Red Hat Bugzilla – Bug 509763
dmsetup --suspend-and-resume should be provided
Last modified: 2009-07-06 01:31:07 EDT
Currently the only way I can find to load a new table into a device mapper device is to load it in as an inactive table, then suspend the device, then resume the device.
dmsetup load X [-r] --table "`dmsetup table --showkeys X`"
dmsetup suspend X
dmsetup resume X
should load in the same as the current table (possibly changing whether the table is read-only or read-write) and otherwise be a no-op.
While this does indeed appear to work, this might not work all that well if the dmsetup binary is actually on X. Sure - most of the time it'll be in the cache, but I've had this fail now for the root device.
Possibly a 'dmsetup suspend-and-resume' command could maybe fix this?
This functionality is useful for:
a) putting in an actual new table
b) changing the r/w vs. r/o status, while keeping the same table
c) forcing the device-mapper kernel drivers to re-fetch some internal state from the destination drives -- this is useful if the destination drive is an md raid array, and the set of devices in it have changed, thus changing (for example) the maximum block size supported by the array [sata drives do 248 blocks, usb-storage does 240 blocks, insert a usb drive into a raid array with only sata drives and the resulting max block size supported by the array drops from 248 to 240, without the device-mapper driver being aware - only way to fix is to force a table reload]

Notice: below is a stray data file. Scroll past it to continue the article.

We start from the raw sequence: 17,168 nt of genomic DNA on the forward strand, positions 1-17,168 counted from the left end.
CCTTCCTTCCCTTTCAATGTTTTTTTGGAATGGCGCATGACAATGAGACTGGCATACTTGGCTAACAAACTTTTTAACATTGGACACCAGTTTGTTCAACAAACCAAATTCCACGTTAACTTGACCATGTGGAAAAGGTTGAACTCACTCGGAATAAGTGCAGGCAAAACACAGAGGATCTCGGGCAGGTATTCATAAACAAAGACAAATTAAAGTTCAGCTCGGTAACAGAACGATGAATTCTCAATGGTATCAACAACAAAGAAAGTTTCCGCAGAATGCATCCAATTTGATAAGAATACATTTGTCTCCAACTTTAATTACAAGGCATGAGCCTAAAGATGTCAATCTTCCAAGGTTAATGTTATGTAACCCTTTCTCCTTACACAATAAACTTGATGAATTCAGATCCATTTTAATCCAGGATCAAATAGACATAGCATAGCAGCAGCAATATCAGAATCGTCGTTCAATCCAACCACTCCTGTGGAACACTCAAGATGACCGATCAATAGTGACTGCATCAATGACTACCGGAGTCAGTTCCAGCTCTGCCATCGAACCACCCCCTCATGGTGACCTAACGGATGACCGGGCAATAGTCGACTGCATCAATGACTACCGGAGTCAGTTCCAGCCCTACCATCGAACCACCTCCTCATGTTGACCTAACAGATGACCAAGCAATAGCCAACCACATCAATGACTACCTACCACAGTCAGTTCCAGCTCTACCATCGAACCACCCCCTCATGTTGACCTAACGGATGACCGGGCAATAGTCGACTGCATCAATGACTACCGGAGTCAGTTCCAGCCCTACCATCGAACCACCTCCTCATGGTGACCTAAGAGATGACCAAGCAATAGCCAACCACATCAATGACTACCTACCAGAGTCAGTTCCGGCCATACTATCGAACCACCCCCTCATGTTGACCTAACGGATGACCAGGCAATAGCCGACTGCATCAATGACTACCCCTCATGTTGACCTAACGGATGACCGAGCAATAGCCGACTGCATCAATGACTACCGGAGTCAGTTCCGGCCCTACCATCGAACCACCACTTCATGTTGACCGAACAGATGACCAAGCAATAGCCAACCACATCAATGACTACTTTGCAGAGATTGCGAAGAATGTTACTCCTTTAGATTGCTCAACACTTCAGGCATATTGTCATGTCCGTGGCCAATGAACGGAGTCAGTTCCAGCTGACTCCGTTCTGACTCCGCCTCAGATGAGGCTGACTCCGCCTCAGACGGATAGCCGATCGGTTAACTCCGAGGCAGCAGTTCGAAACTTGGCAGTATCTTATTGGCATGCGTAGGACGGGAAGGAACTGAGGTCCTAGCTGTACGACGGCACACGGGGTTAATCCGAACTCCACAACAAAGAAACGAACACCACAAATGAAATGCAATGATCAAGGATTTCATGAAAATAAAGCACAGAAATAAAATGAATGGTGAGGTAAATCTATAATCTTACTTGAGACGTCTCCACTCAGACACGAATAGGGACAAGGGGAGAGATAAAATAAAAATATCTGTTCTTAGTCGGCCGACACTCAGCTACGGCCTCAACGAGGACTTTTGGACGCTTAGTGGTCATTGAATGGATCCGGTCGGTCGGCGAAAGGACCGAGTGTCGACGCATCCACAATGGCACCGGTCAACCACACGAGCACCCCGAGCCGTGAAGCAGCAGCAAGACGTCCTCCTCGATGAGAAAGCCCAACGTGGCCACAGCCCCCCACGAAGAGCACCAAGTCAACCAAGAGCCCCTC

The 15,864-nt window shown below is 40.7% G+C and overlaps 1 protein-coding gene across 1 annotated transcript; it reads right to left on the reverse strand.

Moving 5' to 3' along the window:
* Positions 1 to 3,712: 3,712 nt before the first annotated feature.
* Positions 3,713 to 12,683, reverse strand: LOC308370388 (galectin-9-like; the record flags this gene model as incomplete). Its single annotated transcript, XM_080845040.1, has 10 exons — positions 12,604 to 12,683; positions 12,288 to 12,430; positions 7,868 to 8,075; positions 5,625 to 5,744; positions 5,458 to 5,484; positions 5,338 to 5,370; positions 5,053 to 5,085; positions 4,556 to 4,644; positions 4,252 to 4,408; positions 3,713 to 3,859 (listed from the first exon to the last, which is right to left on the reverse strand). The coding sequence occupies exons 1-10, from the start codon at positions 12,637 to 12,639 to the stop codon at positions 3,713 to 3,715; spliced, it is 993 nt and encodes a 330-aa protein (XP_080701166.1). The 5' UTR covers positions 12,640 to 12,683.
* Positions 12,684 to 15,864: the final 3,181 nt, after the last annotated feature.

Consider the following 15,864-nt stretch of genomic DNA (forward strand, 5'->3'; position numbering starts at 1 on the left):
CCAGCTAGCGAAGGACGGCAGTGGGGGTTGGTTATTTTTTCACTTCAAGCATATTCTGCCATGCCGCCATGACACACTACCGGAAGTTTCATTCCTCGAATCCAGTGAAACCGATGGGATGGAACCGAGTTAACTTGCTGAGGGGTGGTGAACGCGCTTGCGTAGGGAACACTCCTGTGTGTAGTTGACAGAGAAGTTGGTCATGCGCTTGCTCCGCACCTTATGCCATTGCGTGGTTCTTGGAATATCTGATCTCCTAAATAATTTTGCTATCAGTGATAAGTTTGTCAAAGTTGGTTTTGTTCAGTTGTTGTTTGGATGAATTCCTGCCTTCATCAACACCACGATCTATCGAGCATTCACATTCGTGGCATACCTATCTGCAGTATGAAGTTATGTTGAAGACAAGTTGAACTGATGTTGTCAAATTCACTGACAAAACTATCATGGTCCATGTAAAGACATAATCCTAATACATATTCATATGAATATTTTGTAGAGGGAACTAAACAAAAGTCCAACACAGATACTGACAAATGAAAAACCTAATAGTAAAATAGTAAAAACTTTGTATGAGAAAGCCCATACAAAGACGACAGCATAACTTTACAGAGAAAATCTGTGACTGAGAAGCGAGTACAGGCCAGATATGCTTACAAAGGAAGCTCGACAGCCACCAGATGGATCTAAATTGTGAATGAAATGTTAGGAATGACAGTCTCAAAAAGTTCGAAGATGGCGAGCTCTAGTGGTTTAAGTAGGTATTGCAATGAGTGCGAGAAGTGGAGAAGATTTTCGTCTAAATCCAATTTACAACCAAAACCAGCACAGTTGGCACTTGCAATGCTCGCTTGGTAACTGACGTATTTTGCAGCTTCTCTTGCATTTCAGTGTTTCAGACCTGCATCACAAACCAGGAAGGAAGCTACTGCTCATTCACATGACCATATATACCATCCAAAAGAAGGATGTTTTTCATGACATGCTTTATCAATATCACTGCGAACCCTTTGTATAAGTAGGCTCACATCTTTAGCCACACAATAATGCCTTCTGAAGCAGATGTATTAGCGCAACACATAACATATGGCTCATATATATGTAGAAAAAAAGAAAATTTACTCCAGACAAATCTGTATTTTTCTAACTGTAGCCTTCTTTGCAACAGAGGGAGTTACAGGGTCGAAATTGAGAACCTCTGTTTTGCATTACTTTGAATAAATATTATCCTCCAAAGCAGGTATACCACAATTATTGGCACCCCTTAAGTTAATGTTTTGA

dmsetup is a low-level utility that acts as an intelligent wrapper around the device-mapper ioctls primarily for debugging/recovery purposes. It already offers the option of combining load+resume with create, but there are no plans to find a way to offer that combination independently.
It's really the job of whatever tool you're using to load the mappings in the first place (cryptsetup?) to offer you the functionality you're requesting.
In the case of LVM2, for example, there is lvchange --refresh which reloads the existing table.
(dmsetup is simply not designed to be used in cases where the binary is on the device being changed - it's only for debugging/recovery as I said. On the other hand, the underlying library, libdevmapper, is designed for such operation, and both the lvm and multipath binaries have modes that take advantage of that.)
$ man cryptsetup
reload <name> <device>
modifies an active mapping <name>. Same options as for create.
WARNING: Do not use this for LUKS devices, as the semantics are
identical to the create action, which are totally incompatible
with the LUKS key setup.
This action is deprected because it proved to be rarely useful.
It is uncommon to change the underlying device, key, or offset
on the fly. In case, you really want to do this, you certainly
know what you are doing and then you are probably better off
with the swiss knive tool for device mapper, namely dmsetup. It
provides you with the same functionality, see dmsetup reload.
(it really seems to me like duplicating functionality all over the place is pointless)